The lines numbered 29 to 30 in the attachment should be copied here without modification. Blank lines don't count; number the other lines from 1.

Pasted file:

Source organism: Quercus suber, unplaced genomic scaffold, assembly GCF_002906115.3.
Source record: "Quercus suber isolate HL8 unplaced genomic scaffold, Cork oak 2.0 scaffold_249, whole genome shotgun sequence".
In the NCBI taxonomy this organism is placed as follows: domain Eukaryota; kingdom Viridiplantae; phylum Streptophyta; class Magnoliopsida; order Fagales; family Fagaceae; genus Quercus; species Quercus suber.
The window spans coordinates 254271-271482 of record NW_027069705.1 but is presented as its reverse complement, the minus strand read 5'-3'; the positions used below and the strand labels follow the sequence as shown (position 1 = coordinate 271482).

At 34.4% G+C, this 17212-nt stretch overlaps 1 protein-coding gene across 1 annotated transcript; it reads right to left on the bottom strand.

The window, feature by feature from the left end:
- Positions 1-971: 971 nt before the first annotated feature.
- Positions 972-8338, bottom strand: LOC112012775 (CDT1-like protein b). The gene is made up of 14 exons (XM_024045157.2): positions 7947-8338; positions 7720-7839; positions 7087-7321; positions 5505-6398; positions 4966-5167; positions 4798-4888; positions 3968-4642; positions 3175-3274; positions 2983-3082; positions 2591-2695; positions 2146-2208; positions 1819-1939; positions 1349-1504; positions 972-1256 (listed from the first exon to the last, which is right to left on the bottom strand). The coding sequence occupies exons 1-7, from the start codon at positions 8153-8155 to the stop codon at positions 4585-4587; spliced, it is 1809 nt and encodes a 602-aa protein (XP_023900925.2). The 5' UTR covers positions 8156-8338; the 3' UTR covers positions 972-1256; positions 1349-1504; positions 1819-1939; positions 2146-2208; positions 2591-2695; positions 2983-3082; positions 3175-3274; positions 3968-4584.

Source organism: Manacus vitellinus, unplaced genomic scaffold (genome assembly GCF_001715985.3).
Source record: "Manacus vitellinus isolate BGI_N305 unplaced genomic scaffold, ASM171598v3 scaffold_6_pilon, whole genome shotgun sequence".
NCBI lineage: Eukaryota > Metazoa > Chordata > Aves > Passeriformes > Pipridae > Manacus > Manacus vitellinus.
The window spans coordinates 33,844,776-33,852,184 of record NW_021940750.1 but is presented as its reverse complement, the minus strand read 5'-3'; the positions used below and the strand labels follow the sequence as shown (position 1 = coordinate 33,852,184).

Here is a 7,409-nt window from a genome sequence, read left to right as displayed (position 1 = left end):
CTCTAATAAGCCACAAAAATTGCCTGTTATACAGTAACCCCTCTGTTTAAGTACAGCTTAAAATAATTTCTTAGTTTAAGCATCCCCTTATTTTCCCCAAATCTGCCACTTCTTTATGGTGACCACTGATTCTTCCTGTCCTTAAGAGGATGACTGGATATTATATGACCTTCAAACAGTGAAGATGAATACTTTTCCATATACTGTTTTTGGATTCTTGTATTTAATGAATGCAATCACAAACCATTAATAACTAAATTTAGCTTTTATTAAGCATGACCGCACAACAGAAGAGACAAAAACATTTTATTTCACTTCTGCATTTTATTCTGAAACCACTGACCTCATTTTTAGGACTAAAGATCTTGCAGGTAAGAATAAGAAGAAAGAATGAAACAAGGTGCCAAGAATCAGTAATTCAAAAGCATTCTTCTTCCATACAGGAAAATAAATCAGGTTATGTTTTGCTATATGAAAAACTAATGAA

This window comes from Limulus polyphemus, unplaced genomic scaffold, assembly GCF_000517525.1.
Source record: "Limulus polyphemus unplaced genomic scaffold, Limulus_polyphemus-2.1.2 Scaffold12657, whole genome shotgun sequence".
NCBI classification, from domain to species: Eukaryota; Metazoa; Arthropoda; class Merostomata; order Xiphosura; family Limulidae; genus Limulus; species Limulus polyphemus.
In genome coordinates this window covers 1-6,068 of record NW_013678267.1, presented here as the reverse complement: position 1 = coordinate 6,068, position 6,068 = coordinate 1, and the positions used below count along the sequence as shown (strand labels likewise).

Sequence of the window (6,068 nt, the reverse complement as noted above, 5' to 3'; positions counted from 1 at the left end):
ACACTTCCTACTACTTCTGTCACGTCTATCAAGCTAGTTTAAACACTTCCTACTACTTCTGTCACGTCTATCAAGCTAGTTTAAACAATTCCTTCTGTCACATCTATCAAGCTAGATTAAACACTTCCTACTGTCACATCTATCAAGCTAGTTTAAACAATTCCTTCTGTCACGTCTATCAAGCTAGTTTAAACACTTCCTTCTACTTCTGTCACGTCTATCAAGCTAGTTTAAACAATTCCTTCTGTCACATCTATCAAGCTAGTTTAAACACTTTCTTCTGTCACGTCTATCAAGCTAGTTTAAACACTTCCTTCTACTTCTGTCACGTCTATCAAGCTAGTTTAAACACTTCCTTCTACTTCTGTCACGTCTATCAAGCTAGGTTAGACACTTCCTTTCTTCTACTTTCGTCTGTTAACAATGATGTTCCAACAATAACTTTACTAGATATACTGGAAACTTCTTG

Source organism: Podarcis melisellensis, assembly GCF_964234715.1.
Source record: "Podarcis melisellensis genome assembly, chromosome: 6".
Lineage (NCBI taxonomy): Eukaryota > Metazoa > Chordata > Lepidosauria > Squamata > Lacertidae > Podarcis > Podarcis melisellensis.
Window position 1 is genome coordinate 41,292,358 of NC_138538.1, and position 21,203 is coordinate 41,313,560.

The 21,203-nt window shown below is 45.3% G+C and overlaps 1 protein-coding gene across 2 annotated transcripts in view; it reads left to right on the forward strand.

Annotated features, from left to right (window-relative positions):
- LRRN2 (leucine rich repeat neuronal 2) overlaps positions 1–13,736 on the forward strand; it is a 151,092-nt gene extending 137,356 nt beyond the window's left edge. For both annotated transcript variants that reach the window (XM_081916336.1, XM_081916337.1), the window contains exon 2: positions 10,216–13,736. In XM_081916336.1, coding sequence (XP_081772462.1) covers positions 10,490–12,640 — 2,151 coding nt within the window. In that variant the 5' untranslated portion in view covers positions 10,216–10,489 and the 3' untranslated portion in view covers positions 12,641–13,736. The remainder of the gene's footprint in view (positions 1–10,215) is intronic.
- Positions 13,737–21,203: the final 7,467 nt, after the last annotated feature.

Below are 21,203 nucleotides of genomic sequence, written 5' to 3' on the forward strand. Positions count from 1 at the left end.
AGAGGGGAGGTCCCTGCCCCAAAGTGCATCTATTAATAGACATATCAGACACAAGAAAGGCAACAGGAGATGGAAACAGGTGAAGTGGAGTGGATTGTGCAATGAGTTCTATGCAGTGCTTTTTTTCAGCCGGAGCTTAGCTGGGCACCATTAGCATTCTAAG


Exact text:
Below are 21,203 nucleotides of genomic sequence, written 5' to 3' on the forward strand. Positions count from 1 at the left end.
AGAGGGGAGGTCCCTGCCCCAAAGTGCATCTATTAATAGACATATCAGACACAAGAAAGGCAACAGGAGATGGAAACAGGTGAAGTGGAGTGGATTGTGCAATGAGTTCTATGCAGTGCTTTTTTTCAGCCGGAGCTTAGCTGGGCACCATTAGCATTCTAAG